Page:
It all has to do with words and terms like “value” and “value added”, “style”, “class” and “ongoing added value”, the latter being something many in marketing neglect.
To many, it’s all about first getting the sponsorship dollars and then filling in the blanks.
That’s naïveté to the nth degree.
It’s a cart before the horse strategy which often results in a runaway cart with no long-term strategy that any astute brand manager can easily see through as it’s a deal that is one-way traffic.
Right now, Longines is in Group 1 company and has backed bona fide winners- the big race meetings at Longchamp, Ascot and Hong Kong.
The brand has a “lock” on horse racing and is associated with the stylish side of the sport.
This is what the handful of knee-jerk reactive critics of Hong Kong racing from Australia refuse to understand: Ugly name-calling, petty jealousies, politics, cheap under-handed tactics, gossip and severe attacks of frustration only show a lack of style.
What these vociferous and parochial-minded few don’t understand is that with their name-calling and a very narrow view of the sport only watched from the sidelines, they are doing more harm than good to the image of racing in Australia. More harm than Bill Vlahos has done.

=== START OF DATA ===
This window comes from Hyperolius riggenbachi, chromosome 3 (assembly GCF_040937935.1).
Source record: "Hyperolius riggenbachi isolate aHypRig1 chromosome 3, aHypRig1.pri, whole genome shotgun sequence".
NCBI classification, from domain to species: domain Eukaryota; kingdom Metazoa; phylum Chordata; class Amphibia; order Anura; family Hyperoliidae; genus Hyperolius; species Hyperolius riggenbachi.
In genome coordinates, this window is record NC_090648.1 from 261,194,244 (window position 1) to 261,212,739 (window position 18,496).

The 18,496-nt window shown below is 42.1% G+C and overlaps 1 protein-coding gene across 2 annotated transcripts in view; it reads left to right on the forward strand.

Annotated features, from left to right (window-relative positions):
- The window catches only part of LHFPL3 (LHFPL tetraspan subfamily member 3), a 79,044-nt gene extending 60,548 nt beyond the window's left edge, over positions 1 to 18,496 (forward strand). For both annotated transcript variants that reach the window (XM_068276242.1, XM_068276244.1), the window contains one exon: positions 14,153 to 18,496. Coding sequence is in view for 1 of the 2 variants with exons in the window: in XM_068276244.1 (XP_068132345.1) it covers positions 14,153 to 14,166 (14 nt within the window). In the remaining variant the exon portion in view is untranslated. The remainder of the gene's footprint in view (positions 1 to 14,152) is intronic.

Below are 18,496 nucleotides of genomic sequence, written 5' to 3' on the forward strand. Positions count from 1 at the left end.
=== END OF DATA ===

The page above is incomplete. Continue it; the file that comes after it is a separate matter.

They come across as bogan rabble rousers and- what’s the word?- yobs.
It’s robbing the great racing Down Under of class and style- two things money can’t buy- which is replaced with cry baby tirades.
And with no class or style and no signs of aspiration to consumers, the odds of a brand like Longines being involved in the sport Down Under diminishes.
If there are those who think otherwise, try and have a chat with Bruce Mann, the new CEO of TVN.
We did- and he gets it. One can say, the Mann gets it.
Just give him the time to get his feet wet and understand what is a complex landscape.
Instead of creating any larger rifts between racing in Hong Kong and Australia, this experienced broadcasting executive is trying to find ways where all sides benefit- and win.
Time will tell if he succeeds, or is allowed to succeed, but he has our backing.
We also believe in the future of the sport, the use of social media to appeal to a new group of consumers, the ongoing role of Longines and how, together, we can bring real Francesca Cumani-type Group 1 style to racing- and, especially, the new generation of race-goer.